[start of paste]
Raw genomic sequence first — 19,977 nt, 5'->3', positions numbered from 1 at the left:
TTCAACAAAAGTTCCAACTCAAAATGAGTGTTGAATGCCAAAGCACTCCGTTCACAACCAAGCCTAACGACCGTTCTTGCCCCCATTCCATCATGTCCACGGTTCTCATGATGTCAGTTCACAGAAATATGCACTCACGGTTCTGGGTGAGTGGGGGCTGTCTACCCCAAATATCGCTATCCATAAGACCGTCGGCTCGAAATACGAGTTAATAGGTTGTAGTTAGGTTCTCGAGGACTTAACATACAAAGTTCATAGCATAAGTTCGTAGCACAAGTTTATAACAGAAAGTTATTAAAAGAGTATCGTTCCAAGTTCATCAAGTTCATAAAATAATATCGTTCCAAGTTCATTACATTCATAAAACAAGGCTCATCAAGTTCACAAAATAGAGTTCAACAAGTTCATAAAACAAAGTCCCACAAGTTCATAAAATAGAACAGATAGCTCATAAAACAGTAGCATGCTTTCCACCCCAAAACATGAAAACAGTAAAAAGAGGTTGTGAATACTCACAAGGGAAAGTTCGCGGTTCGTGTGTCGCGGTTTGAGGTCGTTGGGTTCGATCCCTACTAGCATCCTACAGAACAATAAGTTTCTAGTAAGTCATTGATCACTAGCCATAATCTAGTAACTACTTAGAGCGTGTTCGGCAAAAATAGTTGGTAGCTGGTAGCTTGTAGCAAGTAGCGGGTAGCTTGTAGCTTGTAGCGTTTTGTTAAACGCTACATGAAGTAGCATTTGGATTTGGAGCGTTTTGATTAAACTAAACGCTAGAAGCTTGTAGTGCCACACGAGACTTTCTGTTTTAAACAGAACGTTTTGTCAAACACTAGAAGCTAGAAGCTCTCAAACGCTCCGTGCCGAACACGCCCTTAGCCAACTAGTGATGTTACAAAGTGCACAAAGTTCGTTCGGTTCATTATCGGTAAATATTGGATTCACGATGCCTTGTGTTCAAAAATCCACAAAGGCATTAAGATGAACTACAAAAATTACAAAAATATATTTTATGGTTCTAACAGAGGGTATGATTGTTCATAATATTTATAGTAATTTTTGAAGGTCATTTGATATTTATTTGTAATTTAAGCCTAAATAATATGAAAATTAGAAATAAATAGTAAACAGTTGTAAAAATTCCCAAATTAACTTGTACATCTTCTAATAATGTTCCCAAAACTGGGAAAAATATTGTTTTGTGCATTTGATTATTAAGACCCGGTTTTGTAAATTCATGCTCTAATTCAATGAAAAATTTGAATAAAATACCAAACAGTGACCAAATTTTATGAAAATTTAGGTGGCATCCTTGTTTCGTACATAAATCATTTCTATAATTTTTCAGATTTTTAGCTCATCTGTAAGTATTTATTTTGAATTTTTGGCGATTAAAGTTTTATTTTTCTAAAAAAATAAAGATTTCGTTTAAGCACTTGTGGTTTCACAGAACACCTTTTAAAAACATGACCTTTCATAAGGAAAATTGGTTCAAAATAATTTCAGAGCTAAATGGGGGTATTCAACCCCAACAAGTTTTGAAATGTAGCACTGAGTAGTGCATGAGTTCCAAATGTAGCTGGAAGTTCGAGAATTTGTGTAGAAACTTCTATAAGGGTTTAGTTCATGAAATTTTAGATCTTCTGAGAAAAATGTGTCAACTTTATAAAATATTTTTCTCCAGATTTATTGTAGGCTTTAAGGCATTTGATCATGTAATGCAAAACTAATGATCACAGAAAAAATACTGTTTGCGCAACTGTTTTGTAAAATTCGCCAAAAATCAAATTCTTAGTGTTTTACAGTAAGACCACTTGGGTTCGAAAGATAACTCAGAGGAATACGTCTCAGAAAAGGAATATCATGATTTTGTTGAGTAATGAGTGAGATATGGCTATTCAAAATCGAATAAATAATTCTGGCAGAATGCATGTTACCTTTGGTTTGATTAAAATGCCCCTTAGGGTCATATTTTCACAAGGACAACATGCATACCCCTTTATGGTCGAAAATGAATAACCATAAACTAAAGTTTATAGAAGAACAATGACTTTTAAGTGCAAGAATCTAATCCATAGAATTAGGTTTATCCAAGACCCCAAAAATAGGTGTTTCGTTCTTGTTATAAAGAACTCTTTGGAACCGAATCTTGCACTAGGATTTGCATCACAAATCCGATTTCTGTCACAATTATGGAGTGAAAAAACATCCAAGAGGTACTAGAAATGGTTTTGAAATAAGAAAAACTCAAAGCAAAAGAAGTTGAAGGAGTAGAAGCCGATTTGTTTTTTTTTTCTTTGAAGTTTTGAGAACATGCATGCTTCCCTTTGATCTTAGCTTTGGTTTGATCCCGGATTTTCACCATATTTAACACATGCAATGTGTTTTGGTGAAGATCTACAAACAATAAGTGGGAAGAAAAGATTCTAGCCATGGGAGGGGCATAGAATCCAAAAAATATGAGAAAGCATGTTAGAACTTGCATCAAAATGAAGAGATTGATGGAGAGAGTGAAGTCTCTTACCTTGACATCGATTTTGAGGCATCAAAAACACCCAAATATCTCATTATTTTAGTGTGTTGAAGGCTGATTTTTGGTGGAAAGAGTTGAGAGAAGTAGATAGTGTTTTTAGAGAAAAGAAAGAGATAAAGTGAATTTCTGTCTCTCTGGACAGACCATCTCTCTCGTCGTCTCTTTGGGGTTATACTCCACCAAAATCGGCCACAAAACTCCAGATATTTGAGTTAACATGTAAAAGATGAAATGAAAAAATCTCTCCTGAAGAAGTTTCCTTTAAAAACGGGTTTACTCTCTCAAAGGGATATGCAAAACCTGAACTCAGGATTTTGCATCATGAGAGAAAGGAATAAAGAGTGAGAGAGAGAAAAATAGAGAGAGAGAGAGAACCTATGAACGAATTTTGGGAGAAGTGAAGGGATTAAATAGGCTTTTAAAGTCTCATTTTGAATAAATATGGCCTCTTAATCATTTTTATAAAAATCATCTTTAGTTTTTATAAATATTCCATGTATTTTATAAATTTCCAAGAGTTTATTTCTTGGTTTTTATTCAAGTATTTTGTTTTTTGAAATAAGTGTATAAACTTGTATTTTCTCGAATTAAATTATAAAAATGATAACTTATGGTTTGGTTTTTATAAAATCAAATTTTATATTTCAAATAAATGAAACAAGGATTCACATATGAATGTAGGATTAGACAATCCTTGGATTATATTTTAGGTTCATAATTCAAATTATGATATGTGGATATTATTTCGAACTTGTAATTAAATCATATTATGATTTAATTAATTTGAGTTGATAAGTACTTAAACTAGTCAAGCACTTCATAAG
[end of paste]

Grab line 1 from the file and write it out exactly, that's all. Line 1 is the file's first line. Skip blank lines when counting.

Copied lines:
Raw genomic sequence first — 19,977 nt, 5'->3', positions numbered from 1 at the left: